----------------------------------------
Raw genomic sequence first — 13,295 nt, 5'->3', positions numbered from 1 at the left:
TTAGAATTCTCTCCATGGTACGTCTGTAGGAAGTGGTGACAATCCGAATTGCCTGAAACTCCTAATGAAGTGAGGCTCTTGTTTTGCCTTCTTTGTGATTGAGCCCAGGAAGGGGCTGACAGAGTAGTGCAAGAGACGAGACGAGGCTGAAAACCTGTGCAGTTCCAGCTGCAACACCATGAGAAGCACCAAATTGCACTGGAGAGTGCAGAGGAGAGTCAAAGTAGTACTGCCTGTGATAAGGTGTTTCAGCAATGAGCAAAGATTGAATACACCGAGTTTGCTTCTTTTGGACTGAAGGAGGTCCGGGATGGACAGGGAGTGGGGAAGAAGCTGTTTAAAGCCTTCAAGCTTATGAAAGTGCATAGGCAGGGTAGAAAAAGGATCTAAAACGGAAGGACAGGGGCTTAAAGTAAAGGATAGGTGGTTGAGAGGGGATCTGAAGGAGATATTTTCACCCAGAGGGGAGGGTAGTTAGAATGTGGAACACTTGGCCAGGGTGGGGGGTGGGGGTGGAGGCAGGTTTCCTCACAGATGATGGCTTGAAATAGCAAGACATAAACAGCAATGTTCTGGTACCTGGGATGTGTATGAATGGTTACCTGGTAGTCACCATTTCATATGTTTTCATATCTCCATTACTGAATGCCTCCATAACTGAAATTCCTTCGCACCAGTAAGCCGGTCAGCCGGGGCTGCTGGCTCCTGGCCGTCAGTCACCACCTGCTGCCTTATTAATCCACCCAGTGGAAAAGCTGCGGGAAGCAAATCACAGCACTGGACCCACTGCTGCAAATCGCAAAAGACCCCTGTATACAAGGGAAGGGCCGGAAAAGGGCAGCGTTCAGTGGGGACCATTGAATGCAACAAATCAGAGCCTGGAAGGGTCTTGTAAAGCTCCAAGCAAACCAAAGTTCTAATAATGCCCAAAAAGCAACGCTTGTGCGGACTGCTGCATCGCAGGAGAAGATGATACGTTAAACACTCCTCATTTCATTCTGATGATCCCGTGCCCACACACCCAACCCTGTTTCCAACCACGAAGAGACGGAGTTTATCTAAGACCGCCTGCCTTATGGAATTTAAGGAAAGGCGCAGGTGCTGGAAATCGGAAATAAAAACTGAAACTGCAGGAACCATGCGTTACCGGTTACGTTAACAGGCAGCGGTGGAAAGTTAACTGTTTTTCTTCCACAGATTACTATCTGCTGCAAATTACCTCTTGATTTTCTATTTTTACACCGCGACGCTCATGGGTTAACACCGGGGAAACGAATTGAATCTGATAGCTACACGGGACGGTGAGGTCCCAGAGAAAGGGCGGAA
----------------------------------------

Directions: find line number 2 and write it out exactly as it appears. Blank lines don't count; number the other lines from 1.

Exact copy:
TTAGAATTCTCTCCATGGTACGTCTGTAGGAAGTGGTGACAATCCGAATTGCCTGAAACTCCTAATGAAGTGAGGCTCTTGTTTTGCCTTCTTTGTGATTGAGCCCAGGAAGGGGCTGACAGAGTAGTGCAAGAGACGAGACGAGGCTGAAAACCTGTGCAGTTCCAGCTGCAACACCATGAGAAGCACCAAATTGCACTGGAGAGTGCAGAGGAGAGTCAAAGTAGTACTGCCTGTGATAAGGTGTTTCAGCAATGAGCAAAGATTGAATACACCGAGTTTGCTTCTTTTGGACTGAAGGAGGTCCGGGATGGACAGGGAGTGGGGAAGAAGCTGTTTAAAGCCTTCAAGCTTATGAAAGTGCATAGGCAGGGTAGAAAAAGGATCTAAAACGGAAGGACAGGGGCTTAAAGTAAAGGATAGGTGGTTGAGAGGGGATCTGAAGGAGATATTTTCACCCAGAGGGGAGGGTAGTTAGAATGTGGAACACTTGGCCAGGGTGGGGGGTGGGGGTGGAGGCAGGTTTCCTCACAGATGATGGCTTGAAATAGCAAGACATAAACAGCAATGTTCTGGTACCTGGGATGTGTATGAATGGTTACCTGGTAGTCACCATTTCATATGTTTTCATATCTCCATTACTGAATGCCTCCATAACTGAAATTCCTTCGCACCAGTAAGCCGGTCAGCCGGGGCTGCTGGCTCCTGGCCGTCAGTCACCACCTGCTGCCTTATTAATCCACCCAGTGGAAAAGCTGCGGGAAGCAAATCACAGCACTGGACCCACTGCTGCAAATCGCAAAAGACCCCTGTATACAAGGGAAGGGCCGGAAAAGGGCAGCGTTCAGTGGGGACCATTGAATGCAACAAATCAGAGCCTGGAAGGGTCTTGTAAAGCTCCAAGCAAACCAAAGTTCTAATAATGCCCAAAAAGCAACGCTTGTGCGGACTGCTGCATCGCAGGAGAAGATGATACGTTAAACACTCCTCATTTCATTCTGATGATCCCGTGCCCACACACCCAACCCTGTTTCCAACCACGAAGAGACGGAGTTTATCTAAGACCGCCTGCCTTATGGAATTTAAGGAAAGGCGCAGGTGCTGGAAATCGGAAATAAAAACTGAAACTGCAGGAACCATGCGTTACCGGTTACGTTAACAGGCAGCGGTGGAAAGTTAACTGTTTTTCTTCCACAGATTACTATCTGCTGCAAATTACCTCTTGATTTTCTATTTTTACACCGCGACGCTCATGGGTTAACACCGGGGAAACGAATTGAATCTGATAGCTACACGGGACGGTGAGGTCCCAGAGAAAGGGCGGAA